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"Enola Gay' exhibit still criticized

A revised script for a controversial exhibit on the 1945 atomic bombing of Japan failed Thursday to silence critics of earlier drafts.

Text and pictures to accompany the planned exhibition of the Enola Gay, the bomber that dropped the atomic bomb on Hiroshima, were released Wednesday by the Smithsonian Institution's National Air and Space Museum.

The text and pictures had been revised several times since the original version was assailed as revisionist and unbalanced for failing to give sufficient emphasis to the suffering caused by Japanese aggression in Asia and characterizing the Japanese as innocent victims.

A spokesman for the American Legion, which had pressed for the revisions, said that the new text was being studied but that concerns remained about the "visceral" effects of the exhibition and its focus on Hiroshima apart from the larger context of World War II.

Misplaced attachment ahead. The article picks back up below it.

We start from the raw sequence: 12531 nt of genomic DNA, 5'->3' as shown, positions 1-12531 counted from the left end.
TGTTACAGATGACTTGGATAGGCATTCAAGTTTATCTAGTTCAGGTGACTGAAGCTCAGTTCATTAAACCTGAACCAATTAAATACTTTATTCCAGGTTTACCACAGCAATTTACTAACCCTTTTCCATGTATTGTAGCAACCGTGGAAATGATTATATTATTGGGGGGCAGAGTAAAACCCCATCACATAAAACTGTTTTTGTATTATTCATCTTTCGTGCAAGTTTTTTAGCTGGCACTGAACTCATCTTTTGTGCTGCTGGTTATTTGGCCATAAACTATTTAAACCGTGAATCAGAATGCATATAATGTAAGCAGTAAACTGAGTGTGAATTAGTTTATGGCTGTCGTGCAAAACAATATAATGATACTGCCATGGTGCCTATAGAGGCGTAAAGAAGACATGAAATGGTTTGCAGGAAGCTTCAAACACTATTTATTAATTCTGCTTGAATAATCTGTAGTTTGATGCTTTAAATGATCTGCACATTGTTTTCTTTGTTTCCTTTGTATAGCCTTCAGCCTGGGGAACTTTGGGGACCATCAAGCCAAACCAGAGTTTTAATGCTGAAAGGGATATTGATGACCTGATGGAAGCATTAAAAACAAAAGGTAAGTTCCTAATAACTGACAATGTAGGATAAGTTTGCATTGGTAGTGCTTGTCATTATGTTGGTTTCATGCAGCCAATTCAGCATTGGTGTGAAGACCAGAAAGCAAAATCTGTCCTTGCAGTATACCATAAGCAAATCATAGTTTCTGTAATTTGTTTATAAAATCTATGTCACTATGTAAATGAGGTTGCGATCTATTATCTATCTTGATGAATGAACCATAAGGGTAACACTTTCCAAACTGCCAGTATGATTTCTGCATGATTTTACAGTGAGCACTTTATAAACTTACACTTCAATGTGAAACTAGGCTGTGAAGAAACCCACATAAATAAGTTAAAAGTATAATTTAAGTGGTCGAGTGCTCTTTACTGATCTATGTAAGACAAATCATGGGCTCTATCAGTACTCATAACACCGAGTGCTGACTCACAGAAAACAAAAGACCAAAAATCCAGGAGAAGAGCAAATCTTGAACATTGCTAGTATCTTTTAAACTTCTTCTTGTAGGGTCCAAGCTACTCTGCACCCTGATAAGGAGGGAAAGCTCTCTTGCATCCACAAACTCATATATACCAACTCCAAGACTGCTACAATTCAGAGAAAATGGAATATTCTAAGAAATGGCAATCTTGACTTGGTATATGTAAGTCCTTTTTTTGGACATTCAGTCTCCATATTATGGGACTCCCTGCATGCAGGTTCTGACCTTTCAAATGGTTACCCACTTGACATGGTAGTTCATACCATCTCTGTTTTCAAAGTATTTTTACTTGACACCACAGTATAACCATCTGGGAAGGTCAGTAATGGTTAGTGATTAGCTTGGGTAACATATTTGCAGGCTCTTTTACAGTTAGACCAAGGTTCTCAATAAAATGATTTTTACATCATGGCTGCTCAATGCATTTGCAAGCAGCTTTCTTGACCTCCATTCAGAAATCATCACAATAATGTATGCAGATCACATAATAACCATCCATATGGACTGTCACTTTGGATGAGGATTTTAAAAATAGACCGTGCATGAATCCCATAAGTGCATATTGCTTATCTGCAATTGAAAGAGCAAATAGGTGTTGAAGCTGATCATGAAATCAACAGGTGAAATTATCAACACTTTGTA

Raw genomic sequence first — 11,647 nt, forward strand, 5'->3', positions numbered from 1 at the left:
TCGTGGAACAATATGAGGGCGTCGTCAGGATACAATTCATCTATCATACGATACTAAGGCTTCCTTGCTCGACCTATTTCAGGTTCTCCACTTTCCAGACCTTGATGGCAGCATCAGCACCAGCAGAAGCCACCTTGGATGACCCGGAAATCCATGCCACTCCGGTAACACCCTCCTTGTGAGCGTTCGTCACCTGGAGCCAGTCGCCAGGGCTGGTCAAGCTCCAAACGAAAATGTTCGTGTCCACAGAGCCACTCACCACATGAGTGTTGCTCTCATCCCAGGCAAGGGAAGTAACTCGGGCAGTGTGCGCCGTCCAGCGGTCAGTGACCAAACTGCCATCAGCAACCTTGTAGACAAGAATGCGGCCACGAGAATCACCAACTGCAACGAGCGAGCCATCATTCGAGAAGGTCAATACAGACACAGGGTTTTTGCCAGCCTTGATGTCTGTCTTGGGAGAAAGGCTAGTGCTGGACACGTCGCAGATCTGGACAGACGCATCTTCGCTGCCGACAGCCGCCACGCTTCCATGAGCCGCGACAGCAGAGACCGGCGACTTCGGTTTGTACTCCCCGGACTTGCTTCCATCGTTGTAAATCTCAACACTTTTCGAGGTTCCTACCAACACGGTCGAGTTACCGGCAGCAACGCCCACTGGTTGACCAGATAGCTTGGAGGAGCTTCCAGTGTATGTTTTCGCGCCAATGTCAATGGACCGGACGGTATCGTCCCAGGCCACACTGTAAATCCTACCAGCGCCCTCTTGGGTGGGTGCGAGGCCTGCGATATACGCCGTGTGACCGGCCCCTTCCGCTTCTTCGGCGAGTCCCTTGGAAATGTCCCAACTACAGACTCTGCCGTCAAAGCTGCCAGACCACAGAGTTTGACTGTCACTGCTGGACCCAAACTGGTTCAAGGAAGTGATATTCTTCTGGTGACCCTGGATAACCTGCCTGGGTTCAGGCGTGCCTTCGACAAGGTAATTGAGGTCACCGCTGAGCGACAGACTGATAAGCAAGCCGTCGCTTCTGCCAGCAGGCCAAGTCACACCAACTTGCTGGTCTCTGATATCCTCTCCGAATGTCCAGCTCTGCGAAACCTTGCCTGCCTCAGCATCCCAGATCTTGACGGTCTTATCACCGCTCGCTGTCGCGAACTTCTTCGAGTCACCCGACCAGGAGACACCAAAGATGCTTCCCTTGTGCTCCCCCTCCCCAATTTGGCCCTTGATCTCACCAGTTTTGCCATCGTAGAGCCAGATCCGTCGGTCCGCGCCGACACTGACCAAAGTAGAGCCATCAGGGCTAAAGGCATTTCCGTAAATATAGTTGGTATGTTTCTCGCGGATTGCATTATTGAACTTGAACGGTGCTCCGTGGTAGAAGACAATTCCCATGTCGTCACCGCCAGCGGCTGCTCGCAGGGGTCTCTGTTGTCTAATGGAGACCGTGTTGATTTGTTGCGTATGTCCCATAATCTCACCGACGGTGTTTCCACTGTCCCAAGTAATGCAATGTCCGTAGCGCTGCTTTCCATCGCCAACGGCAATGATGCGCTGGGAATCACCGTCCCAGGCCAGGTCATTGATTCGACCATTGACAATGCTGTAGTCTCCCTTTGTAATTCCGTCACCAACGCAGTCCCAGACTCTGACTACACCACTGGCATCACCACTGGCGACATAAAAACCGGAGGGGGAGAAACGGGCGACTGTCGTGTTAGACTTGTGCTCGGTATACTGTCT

But a peace activist accused the Smithsonian of caving in to the Legion and said peace groups were planning a counterexhibition when the Enola Gay goes on display next year, the 50th anniversary of the dropping of atomic bombs on Hiroshima and Nagasaki.

The latest script devotes considerable space to Japanese atrocities during its conquests in China and the Pacific, while also providing a detailed description of the effects of the Aug. 6, 1945, bombing of Hiroshima, and then of Nagasaki three days later.

Since the first text was drafted in January, it has undergone four major revisions, following attacks from service groups, members of Congress and the press.

The new text followed lengthy meetings between officials and the American Legion. "Not all our concerns have been eased," Legion spokesman Phil Budahn said.

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